By Emma Silvers
By Gary Moskowitz
By Alee Karim
By Ian S. Port
By Ian S. Port
By Derek Opperman
By Emma Silvers
By Alee Karim
Over the last few years, Blixa Bargeld has passed through town with the Bad Seeds, lending his sadistically seductive guitar to Nick Cave's Southern Gothic romanticism. Sinister noise-metal protagonist F.M. Einheit has also ventured stateside in recent years, supporting heady aural histories like Deutsche Krieger and Odysseus 7. But it has been nearly six years since EinstYrzende Neubauten has appeared in the Bay Area in support of its seventh full-length release, Ende Neu, which only very recently found distribution here. Ende Neu retains the gleefully destructive "non-musicmaking" aesthetic of Kollaps -- the band's dada-inspired, extremist debut, which ushered in terrorist performances and near-riots at every show in Berlin. The organic, frequently inconsistent, nature of machinery is still held in high esteem, and samplers are not used. The unyielding sound of an electric drill striking a metal plate on "Installation No. 1" is recorded live; in the 11-minute long "NNNAAAMMM," rhythms from industrial engines, motorized flutes, and "singing" power lines get as much space as Bargeld's mantra "New No New Age Advanced Ambient Motor Music Machine." Unlike some past recordings, however, Ende Neu does not break down into "noisy" monotony, and will not be loved by some latter-day proponents of musical machination. "Was Ist Ist" is a powerful Teutonic marching song, rife with a missing political implication and a large choir of voices. "The Garden" and "Der Schacht Von Babel" are melancholy songs that find Bargeld obsessed with language and biblical imagery -- perhaps the result of all those years with Cave. "Stella Maris" is the first love song EinstYrzende Neubauten has attempted since Lee Hazelwood's "Sand," but this time we find Bargeld writing for himself and accompanied by a woman, German chanteuse Meret Becker, who softens and enriches his hopeless compulsion. The bonus track "Bili Rubin" is as maudlin as the title track is menacing; both are unforgettable, proving that EinstYrzende Neubauten hasn't lost its edge -- it's just learned other ways to rage. In grand fashion, the stage will be littered, tonight, with "musical" apparatuses dangerous enough to make Survival Research Labs salivate. If we can trust a conversation overheard between Bargeld and SRL's Mark Pauline, jet engines will be forth-coming. Bring earplugs. EinstYrzende Neubauten performs at the Warfield on Wednesday, Dec. 9, at 8 p.m. Tickets are $22.50; call 775-7722.
One of the first of a string of Cuban drummers to make an impact on American music, Francisco Aguabella immigrated to the States in 1957 and recorded with Peggy Lee, Tito Puente, Eddie Palmieri, and Carlos Santana. Local label Cubop has just remastered and reissued the Latin legend's 1970 album Hard Hitting -- a difficult-to-find rare groove masterpiece that brings together Latin jazz, soul, traditional Brazilian music, and no-nonsense funk in a sweaty alliance that easily rivals that of other '70s mavericks like Pucho & His Latin Soul Brothers (whose rare reissues are also available on Cubop). Aguabella makes an unusual live appearance at the Elbo Room on Thursday, Dec. 10, at 10 p.m. Tickets are $7; call 552-7788. He also appears at Mr. E's in Berkeley on Friday and Saturday, Dec. 11 and 12; call (510) 848-2009. And at Fuel 44 in San Jose on Sunday, Dec. 13; call (408) 295-7374.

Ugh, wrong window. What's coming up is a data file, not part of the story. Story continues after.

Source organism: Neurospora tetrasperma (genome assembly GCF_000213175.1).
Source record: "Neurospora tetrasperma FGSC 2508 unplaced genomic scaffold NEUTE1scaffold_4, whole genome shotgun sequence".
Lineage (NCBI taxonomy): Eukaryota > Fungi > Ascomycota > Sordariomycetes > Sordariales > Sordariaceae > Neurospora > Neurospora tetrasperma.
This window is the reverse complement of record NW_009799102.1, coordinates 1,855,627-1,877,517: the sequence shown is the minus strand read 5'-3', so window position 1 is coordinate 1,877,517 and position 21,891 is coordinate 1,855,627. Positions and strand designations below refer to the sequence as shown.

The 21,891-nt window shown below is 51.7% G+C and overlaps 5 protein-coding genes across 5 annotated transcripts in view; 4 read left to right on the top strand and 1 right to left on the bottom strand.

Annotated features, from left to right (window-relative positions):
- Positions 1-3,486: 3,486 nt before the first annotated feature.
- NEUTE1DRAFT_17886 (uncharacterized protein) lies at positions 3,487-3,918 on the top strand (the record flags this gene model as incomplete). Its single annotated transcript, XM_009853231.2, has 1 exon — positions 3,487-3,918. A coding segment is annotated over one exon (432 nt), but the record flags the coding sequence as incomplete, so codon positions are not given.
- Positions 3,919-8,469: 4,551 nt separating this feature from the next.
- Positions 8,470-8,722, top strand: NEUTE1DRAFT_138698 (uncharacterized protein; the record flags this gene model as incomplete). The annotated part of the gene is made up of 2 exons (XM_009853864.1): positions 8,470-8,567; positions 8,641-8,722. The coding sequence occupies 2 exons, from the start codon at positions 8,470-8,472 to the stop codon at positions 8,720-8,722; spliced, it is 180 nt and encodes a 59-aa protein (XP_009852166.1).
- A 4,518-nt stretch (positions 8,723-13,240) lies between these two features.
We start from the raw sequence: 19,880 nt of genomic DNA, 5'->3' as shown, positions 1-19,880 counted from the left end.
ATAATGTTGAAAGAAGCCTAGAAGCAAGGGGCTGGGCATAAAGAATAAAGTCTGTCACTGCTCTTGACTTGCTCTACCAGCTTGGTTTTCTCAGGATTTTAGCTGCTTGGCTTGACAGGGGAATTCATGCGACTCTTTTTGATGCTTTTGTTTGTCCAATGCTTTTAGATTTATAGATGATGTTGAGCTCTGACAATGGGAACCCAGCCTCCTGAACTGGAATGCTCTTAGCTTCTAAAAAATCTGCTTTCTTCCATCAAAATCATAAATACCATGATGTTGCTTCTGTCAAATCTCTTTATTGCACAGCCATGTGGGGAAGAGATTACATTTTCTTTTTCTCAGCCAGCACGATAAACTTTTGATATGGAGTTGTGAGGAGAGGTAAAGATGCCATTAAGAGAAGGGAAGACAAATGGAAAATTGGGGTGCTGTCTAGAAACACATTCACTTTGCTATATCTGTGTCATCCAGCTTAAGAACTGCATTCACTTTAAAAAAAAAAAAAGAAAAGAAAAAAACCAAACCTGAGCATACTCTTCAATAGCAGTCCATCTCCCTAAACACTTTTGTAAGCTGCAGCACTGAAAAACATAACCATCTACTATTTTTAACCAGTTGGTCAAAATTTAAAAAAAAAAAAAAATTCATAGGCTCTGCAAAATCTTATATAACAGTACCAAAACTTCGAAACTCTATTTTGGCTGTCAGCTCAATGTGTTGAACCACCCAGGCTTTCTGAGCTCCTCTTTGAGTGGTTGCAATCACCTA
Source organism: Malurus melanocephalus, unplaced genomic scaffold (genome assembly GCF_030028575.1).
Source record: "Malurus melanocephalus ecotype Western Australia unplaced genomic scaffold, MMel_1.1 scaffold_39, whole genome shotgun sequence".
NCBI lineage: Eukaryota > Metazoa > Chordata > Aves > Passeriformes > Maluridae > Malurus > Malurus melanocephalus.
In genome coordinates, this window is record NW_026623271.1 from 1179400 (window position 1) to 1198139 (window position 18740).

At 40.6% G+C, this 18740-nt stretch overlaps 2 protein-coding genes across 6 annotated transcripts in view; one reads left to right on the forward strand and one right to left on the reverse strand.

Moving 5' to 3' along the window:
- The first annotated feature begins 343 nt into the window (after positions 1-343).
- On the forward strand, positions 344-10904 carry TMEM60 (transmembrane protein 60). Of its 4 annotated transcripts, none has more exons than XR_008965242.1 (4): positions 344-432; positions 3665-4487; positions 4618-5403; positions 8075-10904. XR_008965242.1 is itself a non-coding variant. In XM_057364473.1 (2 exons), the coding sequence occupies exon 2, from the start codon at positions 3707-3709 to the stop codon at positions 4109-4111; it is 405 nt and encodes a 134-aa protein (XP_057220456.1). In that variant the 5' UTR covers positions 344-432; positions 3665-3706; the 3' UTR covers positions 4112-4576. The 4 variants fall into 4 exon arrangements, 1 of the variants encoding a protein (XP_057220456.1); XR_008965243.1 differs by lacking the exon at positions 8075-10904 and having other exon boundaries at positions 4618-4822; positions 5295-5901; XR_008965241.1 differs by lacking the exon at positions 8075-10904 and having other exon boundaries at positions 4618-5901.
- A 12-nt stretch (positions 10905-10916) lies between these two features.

There is a certain distorted romanticism in the work of Max Aguilera-Hellweg. While other photographers strive to capture their subjects in private expressions of emotion, Aguilera-Hellweg seeks something far more intimate. He wants to know what's going on inside, behind the thoughts and the protective shells. He deserts the trappings and the affectations, scrutinizing only the inner body, shining light into cavities meant, by nature, to remain dark and protected. His work is not pretty -- invasive surgery is violent, bloody, and relentless -- but it is artful. Aguilera-Hellweg clearly respects and admires his subject matter -- he recently gave up 20 years in photojournalism to enroll in medical school -- and his photographs express the artist's privilege in entry. "The Sacred Heart: An Atlas of the Body Seen Through Invasive Surgery" will be shown at S.F. Camerawork from Friday, Dec. 11, through Jan. 30, with a lecture by Aguilera-Hellweg held there on Jan. 8 at 5:30 p.m. Call 764-1001. Also on display is "Eternity or What?," Hiro Yamagata's study of single-cell organisms.
When Rene Herrera left Cuba in a rowboat with his wife and young daughter, he also left behind a prominent musical career with the Cuban Symphony. Why he decided to land in Richmond, Va., is anyone's guess; Richmond might be a hotbed of hot jazz, but there are probably fewer than five salsa bands in that city. Strangely enough, while Herrera was planning his journey, seven suave Virginia boys were learning Afro-Cuban licks off a stack of old records. By the time Herrera arrived, the Latin swing group was playing small clubs, just waiting for someone to take the helm, so to speak. Herrera was that man. Since he joined, Bio Ritmo has crossed the country with the Squirrel Nut Zippers (of course), G-Love & Special Sauce, Wilco, and Tito Puente. They sizzle, they swing, they make your living room feel like the Copacabana. Bio Ritmo performs at Cafe Du Nord on Monday and Tuesday, Dec. 14 and 15, at 9:30 p.m. Tickets are $7; call 861-5016.